Understanding and promoting adoption of conservation practices by rural landholders
Pannell, DJ and Marshall, GR and Barr, N and Curtis, A and Vanclay, F and Wilkinson, R (2006) Understanding and promoting adoption of conservation practices by rural landholders. Australian Journal of Experimental Agriculture, 46 (11). pp. 1407-1424. ISSN 0816-1089
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Official URL: http://dx.doi.org/10.1071/EA05037
Research on the adoption of rural innovations is reviewed and interpreted through a cross-disciplinary
lens to provide practical guidance for research, extension and policy relating to conservation practices. Adoption of
innovations by landholders is presented as a dynamic learning process. Adoption depends on a range of personal,
social, cultural and economic factors, as well as on characteristics of the innovation itself. Adoption occurs when
the landholder perceives that the innovation in question will enhance the achievement of their personal goals.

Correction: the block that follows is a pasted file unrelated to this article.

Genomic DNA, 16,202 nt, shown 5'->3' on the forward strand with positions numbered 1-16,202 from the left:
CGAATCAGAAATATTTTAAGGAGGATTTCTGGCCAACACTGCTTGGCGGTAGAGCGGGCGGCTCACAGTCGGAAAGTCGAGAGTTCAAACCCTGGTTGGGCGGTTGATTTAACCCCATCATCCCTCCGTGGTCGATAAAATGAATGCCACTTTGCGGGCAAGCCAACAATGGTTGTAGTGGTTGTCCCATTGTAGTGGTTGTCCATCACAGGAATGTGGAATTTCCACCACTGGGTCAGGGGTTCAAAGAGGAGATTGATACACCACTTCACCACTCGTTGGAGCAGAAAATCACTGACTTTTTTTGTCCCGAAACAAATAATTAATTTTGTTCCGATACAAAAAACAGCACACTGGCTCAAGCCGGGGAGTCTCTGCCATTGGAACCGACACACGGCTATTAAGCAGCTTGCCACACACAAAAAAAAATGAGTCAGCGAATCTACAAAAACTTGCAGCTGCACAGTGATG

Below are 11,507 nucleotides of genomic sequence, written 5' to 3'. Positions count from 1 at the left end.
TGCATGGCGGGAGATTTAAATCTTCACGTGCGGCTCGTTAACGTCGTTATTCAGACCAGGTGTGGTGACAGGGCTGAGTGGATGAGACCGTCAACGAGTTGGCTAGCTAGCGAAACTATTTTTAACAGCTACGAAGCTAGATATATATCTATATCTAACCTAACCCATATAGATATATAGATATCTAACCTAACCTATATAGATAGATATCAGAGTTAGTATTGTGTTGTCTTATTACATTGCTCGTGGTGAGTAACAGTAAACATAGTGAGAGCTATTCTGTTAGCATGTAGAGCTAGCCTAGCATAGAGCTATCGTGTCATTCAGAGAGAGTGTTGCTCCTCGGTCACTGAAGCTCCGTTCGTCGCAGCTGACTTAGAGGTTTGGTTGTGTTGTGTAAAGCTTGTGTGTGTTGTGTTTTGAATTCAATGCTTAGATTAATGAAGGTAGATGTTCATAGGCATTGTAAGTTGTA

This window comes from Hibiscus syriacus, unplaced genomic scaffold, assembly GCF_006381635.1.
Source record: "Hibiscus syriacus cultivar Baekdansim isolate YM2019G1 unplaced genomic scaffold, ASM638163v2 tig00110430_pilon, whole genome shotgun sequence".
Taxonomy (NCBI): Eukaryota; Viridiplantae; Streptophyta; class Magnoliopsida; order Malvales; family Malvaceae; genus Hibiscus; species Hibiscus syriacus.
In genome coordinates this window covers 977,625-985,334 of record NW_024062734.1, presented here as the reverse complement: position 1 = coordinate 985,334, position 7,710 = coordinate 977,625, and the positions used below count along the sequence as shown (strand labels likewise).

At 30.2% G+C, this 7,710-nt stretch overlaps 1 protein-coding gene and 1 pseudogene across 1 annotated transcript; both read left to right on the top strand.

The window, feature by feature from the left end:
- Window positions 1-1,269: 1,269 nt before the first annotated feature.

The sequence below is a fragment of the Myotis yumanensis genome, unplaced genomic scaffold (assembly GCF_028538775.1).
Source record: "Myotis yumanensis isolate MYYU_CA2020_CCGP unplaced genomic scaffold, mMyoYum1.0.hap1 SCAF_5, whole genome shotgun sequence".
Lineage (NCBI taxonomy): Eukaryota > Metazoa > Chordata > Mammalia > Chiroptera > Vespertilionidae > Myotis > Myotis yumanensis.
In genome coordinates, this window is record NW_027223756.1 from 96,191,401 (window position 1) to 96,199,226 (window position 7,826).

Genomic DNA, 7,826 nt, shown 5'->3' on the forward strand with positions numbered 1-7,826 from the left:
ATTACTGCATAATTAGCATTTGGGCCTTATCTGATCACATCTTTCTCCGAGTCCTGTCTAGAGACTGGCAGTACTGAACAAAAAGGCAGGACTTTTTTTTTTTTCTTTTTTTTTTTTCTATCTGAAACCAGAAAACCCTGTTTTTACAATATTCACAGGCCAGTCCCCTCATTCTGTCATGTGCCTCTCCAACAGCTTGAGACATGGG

A range of goals is identifiable among landholders, including economic, social and environmental goals.
Innovations are more likely to be adopted when they have a high ‘relative advantage’ (perceived superiority to the
idea or practice that it supersedes), and when they are readily trialable (easy to test and learn about before adoption).
Non-adoption or low adoption of a number of conservation practices is readily explicable in terms of their failure
to provide a relative advantage (particularly in economic terms) or a range of difficulties that landholders may have
in trialing them.
|Keywords:||agriculture, economics, extension, innovation, learning, natural resource management,
personality, policy, psychology, social issues, sociology, trials.|
|Deposited By:||INVALID USER|
|Deposited On:||11 Dec 2007 16:00|
|Last Modified:||18 Jul 2008 20:24|
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